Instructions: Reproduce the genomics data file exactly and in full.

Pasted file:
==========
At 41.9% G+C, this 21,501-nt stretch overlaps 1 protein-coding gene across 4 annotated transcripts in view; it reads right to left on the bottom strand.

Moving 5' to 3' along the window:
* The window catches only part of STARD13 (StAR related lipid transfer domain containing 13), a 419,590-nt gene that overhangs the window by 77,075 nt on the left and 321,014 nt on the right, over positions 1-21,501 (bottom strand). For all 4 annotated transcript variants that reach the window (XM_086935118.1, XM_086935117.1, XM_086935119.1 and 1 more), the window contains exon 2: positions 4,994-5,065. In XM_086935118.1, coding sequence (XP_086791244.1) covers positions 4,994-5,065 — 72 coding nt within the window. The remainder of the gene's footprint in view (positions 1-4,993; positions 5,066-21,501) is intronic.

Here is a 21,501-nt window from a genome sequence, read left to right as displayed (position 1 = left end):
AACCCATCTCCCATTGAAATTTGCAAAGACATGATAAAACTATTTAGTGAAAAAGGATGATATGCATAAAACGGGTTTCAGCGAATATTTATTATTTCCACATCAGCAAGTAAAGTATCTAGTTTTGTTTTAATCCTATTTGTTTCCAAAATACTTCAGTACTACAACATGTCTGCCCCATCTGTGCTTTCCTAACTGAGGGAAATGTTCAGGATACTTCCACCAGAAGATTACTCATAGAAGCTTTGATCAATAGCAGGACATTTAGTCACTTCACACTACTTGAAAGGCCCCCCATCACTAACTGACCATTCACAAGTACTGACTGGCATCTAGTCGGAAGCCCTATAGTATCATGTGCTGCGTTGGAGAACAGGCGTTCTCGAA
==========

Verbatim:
At 41.9% G+C, this 21,501-nt stretch overlaps 1 protein-coding gene across 4 annotated transcripts in view; it reads right to left on the bottom strand.

Moving 5' to 3' along the window:
* The window catches only part of STARD13 (StAR related lipid transfer domain containing 13), a 419,590-nt gene that overhangs the window by 77,075 nt on the left and 321,014 nt on the right, over positions 1-21,501 (bottom strand). For all 4 annotated transcript variants that reach the window (XM_086935118.1, XM_086935117.1, XM_086935119.1 and 1 more), the window contains exon 2: positions 4,994-5,065. In XM_086935118.1, coding sequence (XP_086791244.1) covers positions 4,994-5,065 — 72 coding nt within the window. The remainder of the gene's footprint in view (positions 1-4,993; positions 5,066-21,501) is intronic.

Here is a 21,501-nt window from a genome sequence, read left to right as displayed (position 1 = left end):
AACCCATCTCCCATTGAAATTTGCAAAGACATGATAAAACTATTTAGTGAAAAAGGATGATATGCATAAAACGGGTTTCAGCGAATATTTATTATTTCCACATCAGCAAGTAAAGTATCTAGTTTTGTTTTAATCCTATTTGTTTCCAAAATACTTCAGTACTACAACATGTCTGCCCCATCTGTGCTTTCCTAACTGAGGGAAATGTTCAGGATACTTCCACCAGAAGATTACTCATAGAAGCTTTGATCAATAGCAGGACATTTAGTCACTTCACACTACTTGAAAGGCCCCCCATCACTAACTGACCATTCACAAGTACTGACTGGCATCTAGTCGGAAGCCCTATAGTATCATGTGCTGCGTTGGAGAACAGGCGTTCTCGAA